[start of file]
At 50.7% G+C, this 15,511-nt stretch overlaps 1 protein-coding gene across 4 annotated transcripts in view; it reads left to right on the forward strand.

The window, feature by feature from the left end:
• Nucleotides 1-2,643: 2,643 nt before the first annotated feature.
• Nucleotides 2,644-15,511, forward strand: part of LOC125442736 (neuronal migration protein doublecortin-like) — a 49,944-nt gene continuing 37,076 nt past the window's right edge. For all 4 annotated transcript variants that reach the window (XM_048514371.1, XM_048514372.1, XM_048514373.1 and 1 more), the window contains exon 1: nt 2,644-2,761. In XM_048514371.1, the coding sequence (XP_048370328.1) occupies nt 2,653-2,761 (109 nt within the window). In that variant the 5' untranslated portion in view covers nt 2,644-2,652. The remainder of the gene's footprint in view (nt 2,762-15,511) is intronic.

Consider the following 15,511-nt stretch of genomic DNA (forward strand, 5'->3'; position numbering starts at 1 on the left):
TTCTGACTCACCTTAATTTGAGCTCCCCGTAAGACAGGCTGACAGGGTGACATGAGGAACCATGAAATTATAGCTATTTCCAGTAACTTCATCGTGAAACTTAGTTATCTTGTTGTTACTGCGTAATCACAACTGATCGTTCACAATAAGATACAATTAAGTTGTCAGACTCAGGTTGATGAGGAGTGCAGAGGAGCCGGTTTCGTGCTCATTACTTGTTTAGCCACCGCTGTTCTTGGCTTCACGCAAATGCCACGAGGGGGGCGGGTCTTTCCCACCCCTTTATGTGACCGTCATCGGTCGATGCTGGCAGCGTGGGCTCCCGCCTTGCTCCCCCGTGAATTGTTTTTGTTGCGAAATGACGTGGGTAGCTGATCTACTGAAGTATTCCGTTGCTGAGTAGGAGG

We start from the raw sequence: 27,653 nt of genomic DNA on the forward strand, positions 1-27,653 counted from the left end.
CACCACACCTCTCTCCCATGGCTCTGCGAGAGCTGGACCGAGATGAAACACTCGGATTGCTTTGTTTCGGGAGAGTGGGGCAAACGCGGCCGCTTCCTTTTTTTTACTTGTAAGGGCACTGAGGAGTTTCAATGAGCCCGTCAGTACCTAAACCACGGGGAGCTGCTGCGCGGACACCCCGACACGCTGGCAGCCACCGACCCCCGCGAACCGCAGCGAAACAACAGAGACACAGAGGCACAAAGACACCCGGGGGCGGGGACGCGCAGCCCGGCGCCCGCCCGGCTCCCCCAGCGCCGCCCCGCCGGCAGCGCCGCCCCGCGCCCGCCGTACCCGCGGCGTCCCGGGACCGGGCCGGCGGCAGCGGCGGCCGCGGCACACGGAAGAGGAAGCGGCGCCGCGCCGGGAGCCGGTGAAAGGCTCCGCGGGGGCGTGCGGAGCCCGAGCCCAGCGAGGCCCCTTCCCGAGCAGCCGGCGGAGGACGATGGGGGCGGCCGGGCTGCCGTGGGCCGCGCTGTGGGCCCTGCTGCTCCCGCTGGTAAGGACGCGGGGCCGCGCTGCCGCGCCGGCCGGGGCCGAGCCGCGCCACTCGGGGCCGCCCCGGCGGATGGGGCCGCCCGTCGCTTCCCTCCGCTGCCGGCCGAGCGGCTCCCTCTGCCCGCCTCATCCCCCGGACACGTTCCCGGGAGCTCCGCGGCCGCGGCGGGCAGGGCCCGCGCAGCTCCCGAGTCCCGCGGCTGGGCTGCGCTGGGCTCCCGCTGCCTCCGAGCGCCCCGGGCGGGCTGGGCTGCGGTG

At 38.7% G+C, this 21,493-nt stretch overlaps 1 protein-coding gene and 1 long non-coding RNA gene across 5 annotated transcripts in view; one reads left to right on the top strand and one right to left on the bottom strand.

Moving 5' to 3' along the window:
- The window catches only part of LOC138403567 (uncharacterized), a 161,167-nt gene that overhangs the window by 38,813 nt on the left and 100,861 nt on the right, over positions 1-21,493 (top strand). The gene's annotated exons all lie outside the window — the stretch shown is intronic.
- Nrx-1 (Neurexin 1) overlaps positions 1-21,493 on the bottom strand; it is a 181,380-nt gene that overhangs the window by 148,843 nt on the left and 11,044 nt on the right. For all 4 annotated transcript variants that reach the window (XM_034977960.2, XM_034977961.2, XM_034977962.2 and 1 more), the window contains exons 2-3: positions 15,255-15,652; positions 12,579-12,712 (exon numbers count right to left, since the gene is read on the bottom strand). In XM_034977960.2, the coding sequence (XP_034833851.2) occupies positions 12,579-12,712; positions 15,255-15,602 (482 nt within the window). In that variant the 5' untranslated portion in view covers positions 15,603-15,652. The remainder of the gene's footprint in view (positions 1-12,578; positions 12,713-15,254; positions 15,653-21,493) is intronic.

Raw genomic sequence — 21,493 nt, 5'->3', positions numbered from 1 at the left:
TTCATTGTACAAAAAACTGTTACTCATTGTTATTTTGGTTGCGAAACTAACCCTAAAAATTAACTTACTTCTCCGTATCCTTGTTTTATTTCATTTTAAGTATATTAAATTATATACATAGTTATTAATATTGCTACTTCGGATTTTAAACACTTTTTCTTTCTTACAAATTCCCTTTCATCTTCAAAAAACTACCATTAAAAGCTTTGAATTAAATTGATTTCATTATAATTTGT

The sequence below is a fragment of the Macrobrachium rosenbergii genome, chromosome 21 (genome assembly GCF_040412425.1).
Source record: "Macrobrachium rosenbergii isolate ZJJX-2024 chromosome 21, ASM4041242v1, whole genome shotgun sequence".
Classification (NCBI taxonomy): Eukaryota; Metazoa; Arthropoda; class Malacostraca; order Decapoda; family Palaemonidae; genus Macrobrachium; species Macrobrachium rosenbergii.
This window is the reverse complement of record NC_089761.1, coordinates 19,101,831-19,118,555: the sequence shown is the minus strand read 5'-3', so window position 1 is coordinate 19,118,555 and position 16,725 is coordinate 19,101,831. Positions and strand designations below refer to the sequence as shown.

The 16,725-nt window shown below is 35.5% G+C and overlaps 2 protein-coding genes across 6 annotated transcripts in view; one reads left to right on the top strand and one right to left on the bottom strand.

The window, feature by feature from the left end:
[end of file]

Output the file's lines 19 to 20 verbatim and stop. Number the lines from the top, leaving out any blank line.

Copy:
The 16,725-nt window shown below is 35.5% G+C and overlaps 2 protein-coding genes across 6 annotated transcripts in view; one reads left to right on the top strand and one right to left on the bottom strand.

The window, feature by feature from the left end: